When Frank Gifford, in the opening moments of ABC's Super Bowl XIX pregame show, told us almost successively that we'd reached the moment of truth, that the stage had been set and that the place would be rocking, you had to sense we were in trouble.

When Jim Lampley preceded a live interview with NFL Commissioner Pete Rozelle by telling us about the recent charity-work award Rozelle received, you knew we were in trouble.

And when a camera zoomed in for a closeup of the silver medallion President Reagan had just flipped -- can you imagine the leader of the free world flipping a coin to decide who would kick off in a football game on the day he took his oath of office? -- you knew that maybe, just maybe, this country was in trouble.

Super Bowl XIX, largely, was a bust. President Reagan's swearing in had more suspense than the game. And ABC's six-hour coverage loudly reendorsed a simple fact: the network produces wonderful pictures and lousy words.

The Pep Boys of broadcasting -- Gifford, Don Meredith and Joe Theismann -- did little to enhance the telecast. Gifford, commendably, did solid play-by-play, but was forced to cohabitate in the booth with a two-headed broadcasting monster short on analysis or insight.

In a Super Bowl with very little drama or controversy, there was, amazingly, very little Joe Theismann. Credit Theismann for one thing: he was under control and seldom talked too much. But fault him for another: he had nothing to offer us.

Can you recall one thought-provoking comment by Theismann? Can you recall any forecasts of how plays would develop? Can you recall Theismann even being there? For one 10-play sequence in the second quarter, he mysteriously did not utter a word.

Theismann, inadvertently, accomplished two things. By comparison, he made deposed analyst O.J. Simpson look good. (Simpson, incidentally, was superb in his pregame chores, forecasting Roger Craig's big day and the 49ers' offensive proficiency.) And Theismann helped prove that a three- or four-man booth has no inherent superiority to a two-man team.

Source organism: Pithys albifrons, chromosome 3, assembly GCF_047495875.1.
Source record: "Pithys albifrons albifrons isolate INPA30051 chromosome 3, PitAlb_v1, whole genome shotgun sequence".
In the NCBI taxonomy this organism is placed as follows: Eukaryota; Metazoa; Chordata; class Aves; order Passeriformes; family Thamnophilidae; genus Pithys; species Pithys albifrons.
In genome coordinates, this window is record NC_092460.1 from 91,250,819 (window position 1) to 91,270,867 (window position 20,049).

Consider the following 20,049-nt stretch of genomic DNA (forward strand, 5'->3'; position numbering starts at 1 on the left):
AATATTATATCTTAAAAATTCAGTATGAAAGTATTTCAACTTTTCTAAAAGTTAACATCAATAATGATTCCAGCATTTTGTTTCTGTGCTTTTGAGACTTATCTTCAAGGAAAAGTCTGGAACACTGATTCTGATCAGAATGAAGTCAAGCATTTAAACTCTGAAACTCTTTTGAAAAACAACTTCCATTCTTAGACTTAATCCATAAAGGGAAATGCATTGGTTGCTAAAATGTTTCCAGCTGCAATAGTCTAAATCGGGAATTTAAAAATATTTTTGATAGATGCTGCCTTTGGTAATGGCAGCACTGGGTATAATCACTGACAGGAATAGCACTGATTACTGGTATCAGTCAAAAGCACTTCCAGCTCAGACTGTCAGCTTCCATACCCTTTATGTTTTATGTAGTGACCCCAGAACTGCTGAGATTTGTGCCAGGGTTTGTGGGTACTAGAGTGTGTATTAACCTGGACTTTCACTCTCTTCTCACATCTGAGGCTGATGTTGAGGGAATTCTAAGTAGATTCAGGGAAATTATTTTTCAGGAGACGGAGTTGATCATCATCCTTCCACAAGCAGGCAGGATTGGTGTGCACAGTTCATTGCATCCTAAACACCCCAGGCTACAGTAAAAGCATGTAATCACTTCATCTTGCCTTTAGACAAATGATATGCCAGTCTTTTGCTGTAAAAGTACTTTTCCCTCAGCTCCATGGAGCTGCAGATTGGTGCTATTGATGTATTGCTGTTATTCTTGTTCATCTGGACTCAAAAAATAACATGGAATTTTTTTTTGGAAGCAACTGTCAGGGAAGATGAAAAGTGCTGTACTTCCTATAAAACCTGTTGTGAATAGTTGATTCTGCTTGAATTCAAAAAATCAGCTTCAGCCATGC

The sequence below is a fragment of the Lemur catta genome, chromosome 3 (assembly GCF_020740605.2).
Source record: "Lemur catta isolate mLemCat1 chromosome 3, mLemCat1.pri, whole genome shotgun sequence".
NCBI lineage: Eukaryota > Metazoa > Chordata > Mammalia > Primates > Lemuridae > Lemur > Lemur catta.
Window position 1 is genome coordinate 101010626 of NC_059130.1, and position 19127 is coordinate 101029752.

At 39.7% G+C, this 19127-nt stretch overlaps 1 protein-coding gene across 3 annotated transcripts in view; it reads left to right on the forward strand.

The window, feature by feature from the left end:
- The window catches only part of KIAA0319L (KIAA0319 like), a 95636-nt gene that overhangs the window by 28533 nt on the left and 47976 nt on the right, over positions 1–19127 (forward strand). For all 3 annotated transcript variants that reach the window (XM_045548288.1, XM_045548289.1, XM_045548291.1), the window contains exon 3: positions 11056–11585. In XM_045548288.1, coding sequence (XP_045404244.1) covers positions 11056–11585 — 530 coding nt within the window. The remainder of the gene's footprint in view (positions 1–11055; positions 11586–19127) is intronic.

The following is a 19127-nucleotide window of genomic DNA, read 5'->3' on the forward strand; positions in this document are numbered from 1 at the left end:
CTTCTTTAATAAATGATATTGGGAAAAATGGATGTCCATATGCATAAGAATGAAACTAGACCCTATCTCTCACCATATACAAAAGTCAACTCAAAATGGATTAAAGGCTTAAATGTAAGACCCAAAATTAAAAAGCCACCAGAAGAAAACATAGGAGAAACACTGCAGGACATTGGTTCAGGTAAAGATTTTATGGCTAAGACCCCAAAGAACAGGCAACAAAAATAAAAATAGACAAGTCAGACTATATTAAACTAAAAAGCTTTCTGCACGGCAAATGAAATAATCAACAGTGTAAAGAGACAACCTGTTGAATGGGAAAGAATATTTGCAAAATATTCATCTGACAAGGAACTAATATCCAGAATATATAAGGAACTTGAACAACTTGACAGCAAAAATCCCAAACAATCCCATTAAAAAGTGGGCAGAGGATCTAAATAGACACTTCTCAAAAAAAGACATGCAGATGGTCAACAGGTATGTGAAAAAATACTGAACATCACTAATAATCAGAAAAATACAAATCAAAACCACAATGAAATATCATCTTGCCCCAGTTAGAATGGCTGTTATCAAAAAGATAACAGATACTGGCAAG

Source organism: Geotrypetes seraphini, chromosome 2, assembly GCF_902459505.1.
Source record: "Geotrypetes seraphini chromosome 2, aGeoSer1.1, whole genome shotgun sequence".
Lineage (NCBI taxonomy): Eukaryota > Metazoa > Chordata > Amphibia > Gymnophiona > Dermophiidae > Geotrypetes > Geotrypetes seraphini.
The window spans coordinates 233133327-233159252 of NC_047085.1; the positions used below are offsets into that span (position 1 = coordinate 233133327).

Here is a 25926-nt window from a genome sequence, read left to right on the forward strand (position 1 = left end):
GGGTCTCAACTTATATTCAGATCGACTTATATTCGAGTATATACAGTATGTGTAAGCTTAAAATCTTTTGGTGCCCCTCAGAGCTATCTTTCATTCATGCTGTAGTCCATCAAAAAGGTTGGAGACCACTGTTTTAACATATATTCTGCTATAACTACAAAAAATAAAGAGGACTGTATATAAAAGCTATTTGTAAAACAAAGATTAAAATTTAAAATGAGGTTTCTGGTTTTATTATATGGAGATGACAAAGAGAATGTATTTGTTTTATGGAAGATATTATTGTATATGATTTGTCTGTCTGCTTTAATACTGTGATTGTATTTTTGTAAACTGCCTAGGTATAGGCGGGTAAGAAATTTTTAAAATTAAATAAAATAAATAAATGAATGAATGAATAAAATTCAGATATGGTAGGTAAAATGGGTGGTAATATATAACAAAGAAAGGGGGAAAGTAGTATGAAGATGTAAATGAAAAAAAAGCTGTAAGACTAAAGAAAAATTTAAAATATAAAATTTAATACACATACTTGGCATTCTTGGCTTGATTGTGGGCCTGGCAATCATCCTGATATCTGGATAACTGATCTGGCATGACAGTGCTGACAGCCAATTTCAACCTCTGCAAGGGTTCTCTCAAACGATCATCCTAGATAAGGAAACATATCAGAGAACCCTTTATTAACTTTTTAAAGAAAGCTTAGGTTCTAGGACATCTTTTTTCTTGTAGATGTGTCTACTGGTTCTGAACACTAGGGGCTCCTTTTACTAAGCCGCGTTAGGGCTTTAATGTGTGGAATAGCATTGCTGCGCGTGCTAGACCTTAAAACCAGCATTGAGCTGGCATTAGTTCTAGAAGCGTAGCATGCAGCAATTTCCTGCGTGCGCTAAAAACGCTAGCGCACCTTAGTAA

In fact, if you have two strong broadcasters -- such as CBS' Pat Summerall and John Madden -- you need no one else. ABC, as usual, tried to make up in numbers what it lacked in quality, even incorporating a hatless Tom Landry to diagram key plays.

Part of Theismann's problems may be blamed on Meredith. After all, as the elder quarterback-turned-analyst, Meredith could've set a proper example. But Dandy Don's disinterest is alarming. He seemingly does little preparation -- getting dressed doesn't count -- and tries to ooh and aah his way through three hours.

When Carl Monroe scored San Francisco's first touchdown, Meredith shouted, "Wendell!!" as in Wendell Tyler. When Miami's Dan Marino was sacked a fourth time, Meredith commented, "Oh, they're going after him."

When Meredith and Theismann weren't talking, ABC's promotions department bombarded us. Networks -- ABC in particular -- have that attitude, "Whether you like it or not, we are going to force every other show on our schedule onto your lap." I saw more of "MacGruder and Loud" and Peter Jennings during the game than I will in any subsequent lifetime of mine.

Contrasting the verbal vacuum was ABC's technical artistry. The cameras missed nothing. Producer Bob Goodrich and director Chet Forte did not give us unnecessary replays. They used a new sideline camera effectively. On four straight plays late in the first half they gambled with live end-zone shots, an angle that is unsettling to many viewers, but one that showed pass blocking and pass patterns unfolding in a different manner.

Some of ABC's graphics were unsettling. As part of its multicolored scoreboard update, ABC used purple. Purple is for new wave nightclubs. And someone in power must convince the network to abandon its scoring-drive graphic, a breakdown of rushes and passes superimposed on a field. Even with a color TV set, the graphic is confusing. In black and white, it looks like a Rorschach test.

If you avoided the pregame show -- sort of a two-hour compression of the two-week pre-Super Bowl newspaper hype -- and if you had the sound down, you may have enjoyed Super Bowl XIX. Forte brought us just the right mixture of stadium color, sideline shots and game action, and, true to his word, the game itself was handled similarly to a "Monday Night Football" telecast.

But in the end, it was the inadequacy of Roone Arledge's Pep Boys that stayed with us. When steady Al Michaels turned it over to Gifford, Meredith and Theismann for a final wrapup, there were no last insights into Bill Walsh's game plan or Dan Marino's surprising inconsistency. Instead, they each talked about the great experience and thanked one another for a great week.

It was enough to make you wish you'd watched "Punky Brewster."